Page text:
Sunday, March 27, 2011

As Easy As ABCD

 ARGUMENT:

This weeks blog focuses on TIM WISE the author of Between Barack and a Hard Place and his argument that racism is still very prominent in today's society and that the next big change in racism has arrived. It also focuses on Bob Herbert and his article in the New York Times which he argues that whites and people of Black and Hispanic heritage are still UNEQUAL in today's society.

You might be wondering why the title of this blog is "as easy as ABC" well because realizing that racism exist is as easy as ABCD and FIXING the problem is even easier.


A ccept
B lacks and
C hange the views of
D iscrimination

I'm not really sure why I thought of this acronym, but when you think about it, fixing discrimination is just that easy! Discrimination can simply be put as the unfair treatment of a race, so why can't be fair to this race?

Tim Wise talks about his new book and his findings of how racism still exists, maybe not as prominently as 50 years about but it still exists non the less. He says that there are two types of racism: 1.0 and 2.0. Racism 1.0 is the racism of Martin Luther King's time where there were signs specifically separating Whites from Blacks, different education types, or the racism that puts whites far above blacks thinking they were inferior (not to say that isn't seen now a days though either). Racism 2.0 (Wise says) is "transcending race from black or brown norm. WHAT does that mean? Well transcend means to go above, so what Wise is saying is that racism today is whites become "comfortable" with blacks or browns that go above their own race. Whites accepted Obama because he wasn't like the average "blacks" that most White people view as being less intelligent, more aggressive or prone to be apart of crimes, and not as hard working as Whites and more likely to live off welfare. Wise states how these stereotypes are the basis of today's racism. People are comfortable with Obama being black because a) he had years to prove his experience and intelligence and b) because he also has a parent who is White. The big question that struck me was can an average person of color amount to something the way an average white could? In today's society, white Americans might not even know that this racism exists but they still think less of black American's and it is seen in places of business, jobs, etc. Because of Barack Obama coming into Presidency, the new standard is that all people of black origin need to be truly exceptional in order to achieve anything now.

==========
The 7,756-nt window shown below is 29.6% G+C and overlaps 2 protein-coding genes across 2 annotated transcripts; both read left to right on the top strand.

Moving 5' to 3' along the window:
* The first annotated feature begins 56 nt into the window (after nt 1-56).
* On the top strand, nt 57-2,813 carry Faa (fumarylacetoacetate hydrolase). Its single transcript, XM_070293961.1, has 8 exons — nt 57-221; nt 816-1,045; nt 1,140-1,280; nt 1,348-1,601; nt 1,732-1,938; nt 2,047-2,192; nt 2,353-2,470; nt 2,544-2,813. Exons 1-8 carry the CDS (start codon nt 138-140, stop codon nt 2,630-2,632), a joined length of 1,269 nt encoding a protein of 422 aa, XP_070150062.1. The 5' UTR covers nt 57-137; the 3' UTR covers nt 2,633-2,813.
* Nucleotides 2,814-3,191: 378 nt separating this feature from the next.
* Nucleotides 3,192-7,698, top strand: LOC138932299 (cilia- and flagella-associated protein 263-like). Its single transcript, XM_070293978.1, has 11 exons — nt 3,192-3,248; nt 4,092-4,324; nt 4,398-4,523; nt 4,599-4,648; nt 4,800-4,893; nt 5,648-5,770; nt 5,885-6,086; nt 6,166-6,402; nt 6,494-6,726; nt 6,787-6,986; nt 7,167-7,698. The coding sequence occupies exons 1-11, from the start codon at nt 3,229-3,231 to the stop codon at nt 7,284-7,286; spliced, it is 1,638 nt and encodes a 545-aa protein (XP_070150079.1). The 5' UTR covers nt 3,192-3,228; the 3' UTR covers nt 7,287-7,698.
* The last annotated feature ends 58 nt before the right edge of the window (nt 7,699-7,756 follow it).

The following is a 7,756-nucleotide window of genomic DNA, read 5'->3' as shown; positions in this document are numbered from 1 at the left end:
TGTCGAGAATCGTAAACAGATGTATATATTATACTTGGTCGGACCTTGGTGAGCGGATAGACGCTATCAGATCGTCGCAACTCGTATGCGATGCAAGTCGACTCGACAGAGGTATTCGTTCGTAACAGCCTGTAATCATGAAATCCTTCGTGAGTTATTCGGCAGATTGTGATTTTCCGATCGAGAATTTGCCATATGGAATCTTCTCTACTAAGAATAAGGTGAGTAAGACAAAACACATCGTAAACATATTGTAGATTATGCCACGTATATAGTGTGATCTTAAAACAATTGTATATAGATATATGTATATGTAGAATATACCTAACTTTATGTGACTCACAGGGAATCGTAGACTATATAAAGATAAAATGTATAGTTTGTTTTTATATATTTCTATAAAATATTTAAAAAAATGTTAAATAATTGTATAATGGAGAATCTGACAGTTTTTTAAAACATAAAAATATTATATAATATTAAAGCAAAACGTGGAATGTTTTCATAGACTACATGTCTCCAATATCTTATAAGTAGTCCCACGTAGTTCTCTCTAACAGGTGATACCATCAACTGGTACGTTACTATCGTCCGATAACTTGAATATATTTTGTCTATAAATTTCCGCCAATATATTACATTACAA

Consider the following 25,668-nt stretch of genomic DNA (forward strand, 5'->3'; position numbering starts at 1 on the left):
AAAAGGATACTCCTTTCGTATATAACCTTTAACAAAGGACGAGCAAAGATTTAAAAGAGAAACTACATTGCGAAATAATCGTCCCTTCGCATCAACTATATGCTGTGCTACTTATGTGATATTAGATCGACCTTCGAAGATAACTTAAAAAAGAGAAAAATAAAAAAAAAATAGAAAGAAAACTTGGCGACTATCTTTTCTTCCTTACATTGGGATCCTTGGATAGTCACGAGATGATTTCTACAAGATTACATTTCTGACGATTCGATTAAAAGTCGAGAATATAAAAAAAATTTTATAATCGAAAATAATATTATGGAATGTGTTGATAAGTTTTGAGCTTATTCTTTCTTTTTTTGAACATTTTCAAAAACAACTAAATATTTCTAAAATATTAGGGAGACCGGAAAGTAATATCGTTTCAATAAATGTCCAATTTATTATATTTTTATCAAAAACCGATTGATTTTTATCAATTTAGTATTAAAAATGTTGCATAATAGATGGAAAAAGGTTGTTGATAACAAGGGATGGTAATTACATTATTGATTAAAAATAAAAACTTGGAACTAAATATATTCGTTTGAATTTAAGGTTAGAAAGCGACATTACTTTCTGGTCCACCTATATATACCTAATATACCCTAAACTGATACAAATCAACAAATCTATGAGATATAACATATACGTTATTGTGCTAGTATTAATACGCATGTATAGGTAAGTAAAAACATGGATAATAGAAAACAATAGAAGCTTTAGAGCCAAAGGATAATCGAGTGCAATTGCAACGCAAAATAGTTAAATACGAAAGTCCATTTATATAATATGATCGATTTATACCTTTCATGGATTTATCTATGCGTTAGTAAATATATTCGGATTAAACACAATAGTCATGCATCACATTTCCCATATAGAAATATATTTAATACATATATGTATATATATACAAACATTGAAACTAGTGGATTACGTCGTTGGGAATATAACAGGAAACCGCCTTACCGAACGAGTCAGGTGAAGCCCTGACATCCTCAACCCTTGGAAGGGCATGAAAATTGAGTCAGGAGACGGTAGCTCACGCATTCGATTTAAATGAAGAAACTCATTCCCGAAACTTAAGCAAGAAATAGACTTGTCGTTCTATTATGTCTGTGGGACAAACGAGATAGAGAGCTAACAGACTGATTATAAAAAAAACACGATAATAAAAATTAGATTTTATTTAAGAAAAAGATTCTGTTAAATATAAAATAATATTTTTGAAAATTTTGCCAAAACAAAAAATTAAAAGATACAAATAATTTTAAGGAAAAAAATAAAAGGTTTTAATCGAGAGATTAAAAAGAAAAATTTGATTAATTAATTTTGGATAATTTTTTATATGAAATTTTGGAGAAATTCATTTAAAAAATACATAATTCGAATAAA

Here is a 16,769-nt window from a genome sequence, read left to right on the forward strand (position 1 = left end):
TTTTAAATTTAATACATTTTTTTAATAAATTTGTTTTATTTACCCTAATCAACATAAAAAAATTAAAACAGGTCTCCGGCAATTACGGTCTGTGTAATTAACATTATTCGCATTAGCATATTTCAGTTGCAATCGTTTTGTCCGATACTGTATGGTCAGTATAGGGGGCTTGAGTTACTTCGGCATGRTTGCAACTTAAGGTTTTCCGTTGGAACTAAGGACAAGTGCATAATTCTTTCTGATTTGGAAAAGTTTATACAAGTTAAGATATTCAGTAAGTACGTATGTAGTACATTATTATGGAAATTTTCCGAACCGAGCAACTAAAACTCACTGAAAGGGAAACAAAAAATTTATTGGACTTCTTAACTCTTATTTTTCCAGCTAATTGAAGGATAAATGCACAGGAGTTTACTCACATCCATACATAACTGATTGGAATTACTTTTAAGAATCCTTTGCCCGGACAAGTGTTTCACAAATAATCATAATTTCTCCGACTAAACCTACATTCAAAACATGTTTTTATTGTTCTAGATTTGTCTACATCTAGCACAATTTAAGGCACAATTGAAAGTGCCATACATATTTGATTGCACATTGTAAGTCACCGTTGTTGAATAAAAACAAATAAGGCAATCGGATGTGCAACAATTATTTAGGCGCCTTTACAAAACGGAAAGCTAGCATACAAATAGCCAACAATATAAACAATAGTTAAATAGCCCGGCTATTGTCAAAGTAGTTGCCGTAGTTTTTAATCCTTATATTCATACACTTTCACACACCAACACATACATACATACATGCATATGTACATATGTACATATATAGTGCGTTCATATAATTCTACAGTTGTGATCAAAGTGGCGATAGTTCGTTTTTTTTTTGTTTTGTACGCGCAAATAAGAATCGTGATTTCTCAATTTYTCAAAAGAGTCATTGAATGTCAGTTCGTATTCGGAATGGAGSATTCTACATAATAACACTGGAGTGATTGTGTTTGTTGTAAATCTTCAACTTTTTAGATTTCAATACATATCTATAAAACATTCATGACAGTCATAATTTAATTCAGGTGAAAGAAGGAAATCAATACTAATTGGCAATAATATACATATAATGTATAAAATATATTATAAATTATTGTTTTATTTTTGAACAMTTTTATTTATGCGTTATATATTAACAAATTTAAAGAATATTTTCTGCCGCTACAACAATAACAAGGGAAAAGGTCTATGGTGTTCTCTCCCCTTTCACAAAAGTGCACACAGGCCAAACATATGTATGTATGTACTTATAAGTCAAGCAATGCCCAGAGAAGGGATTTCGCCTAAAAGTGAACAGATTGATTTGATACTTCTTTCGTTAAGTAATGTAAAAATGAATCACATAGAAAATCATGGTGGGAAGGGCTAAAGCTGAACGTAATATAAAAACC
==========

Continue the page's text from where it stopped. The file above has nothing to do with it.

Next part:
Bob Herbert's article states "The election of Barack Obama has not made true integration any more palatable to millions of Americans". This coincides with Wise's book because you would think that Barack's election would help White American's accept Black American's but it is still not the case. Herbert's main argument is on the education of today's Black and Hispanic students. Most of these students live in poverty and "the best teachers tend to avoid such schools, expectations regarding student achievement are frequently much lower, and there are lower levels of parental involvement" This all impacts the student and therefore puts graduates in the position of being "less intelligent" as stereotypes may point out. Wouldn't make sense to focus more on these public schools than the schools with the best test scores and more privilege? The teachers that do end up teaching these students would be less than inclined to teach them the rules and codes of power. Delpit would fear the way that the teacher operates her classroom for these students. Herbert argues that students would perform better if they were in a school with peers of middle class (rather than a school of their own racial and ethnic integration). Isn't it interesting that there are schools mainly with black students and schools mainly of whites? Couldn't we say that this matches the segregation of schools 50 years ago? This really relates to Herbert's argument of Separate but Unequal.